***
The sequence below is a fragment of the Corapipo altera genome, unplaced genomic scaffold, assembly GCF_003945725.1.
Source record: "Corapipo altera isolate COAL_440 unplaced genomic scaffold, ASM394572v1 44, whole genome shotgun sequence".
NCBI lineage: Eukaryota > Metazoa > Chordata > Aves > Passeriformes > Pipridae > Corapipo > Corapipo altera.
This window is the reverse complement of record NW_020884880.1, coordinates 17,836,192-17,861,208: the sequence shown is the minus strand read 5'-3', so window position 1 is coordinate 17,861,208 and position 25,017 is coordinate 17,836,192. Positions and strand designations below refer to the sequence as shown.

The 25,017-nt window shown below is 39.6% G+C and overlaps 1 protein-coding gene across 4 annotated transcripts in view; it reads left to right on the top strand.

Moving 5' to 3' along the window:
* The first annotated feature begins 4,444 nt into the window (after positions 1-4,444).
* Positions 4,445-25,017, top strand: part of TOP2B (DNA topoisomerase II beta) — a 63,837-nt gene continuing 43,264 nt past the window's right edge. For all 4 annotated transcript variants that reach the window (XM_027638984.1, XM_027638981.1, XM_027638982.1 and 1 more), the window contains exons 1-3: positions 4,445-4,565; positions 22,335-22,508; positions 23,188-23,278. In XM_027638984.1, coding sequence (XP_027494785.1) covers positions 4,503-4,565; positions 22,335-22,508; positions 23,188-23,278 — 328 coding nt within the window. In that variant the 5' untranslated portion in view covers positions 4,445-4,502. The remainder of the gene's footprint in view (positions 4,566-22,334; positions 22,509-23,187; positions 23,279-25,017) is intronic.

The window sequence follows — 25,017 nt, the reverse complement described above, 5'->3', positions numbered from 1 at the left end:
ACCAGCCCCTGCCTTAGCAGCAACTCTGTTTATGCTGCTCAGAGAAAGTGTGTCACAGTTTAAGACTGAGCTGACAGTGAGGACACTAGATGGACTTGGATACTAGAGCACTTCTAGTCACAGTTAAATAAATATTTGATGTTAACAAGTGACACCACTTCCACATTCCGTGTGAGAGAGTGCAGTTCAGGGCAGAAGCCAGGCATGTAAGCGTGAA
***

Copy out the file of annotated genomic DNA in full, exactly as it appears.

The sequence below is a fragment of the Corapipo altera genome, unplaced genomic scaffold, assembly GCF_003945725.1.
Source record: "Corapipo altera isolate COAL_440 unplaced genomic scaffold, ASM394572v1 44, whole genome shotgun sequence".
NCBI lineage: Eukaryota > Metazoa > Chordata > Aves > Passeriformes > Pipridae > Corapipo > Corapipo altera.
This window is the reverse complement of record NW_020884880.1, coordinates 17,836,192-17,861,208: the sequence shown is the minus strand read 5'-3', so window position 1 is coordinate 17,861,208 and position 25,017 is coordinate 17,836,192. Positions and strand designations below refer to the sequence as shown.

The 25,017-nt window shown below is 39.6% G+C and overlaps 1 protein-coding gene across 4 annotated transcripts in view; it reads left to right on the top strand.

Moving 5' to 3' along the window:
* The first annotated feature begins 4,444 nt into the window (after positions 1-4,444).
* Positions 4,445-25,017, top strand: part of TOP2B (DNA topoisomerase II beta) — a 63,837-nt gene continuing 43,264 nt past the window's right edge. For all 4 annotated transcript variants that reach the window (XM_027638984.1, XM_027638981.1, XM_027638982.1 and 1 more), the window contains exons 1-3: positions 4,445-4,565; positions 22,335-22,508; positions 23,188-23,278. In XM_027638984.1, coding sequence (XP_027494785.1) covers positions 4,503-4,565; positions 22,335-22,508; positions 23,188-23,278 — 328 coding nt within the window. In that variant the 5' untranslated portion in view covers positions 4,445-4,502. The remainder of the gene's footprint in view (positions 4,566-22,334; positions 22,509-23,187; positions 23,279-25,017) is intronic.

The window sequence follows — 25,017 nt, the reverse complement described above, 5'->3', positions numbered from 1 at the left end:
ACCAGCCCCTGCCTTAGCAGCAACTCTGTTTATGCTGCTCAGAGAAAGTGTGTCACAGTTTAAGACTGAGCTGACAGTGAGGACACTAGATGGACTTGGATACTAGAGCACTTCTAGTCACAGTTAAATAAATATTTGATGTTAACAAGTGACACCACTTCCACATTCCGTGTGAGAGAGTGCAGTTCAGGGCAGAAGCCAGGCATGTAAGCGTGAA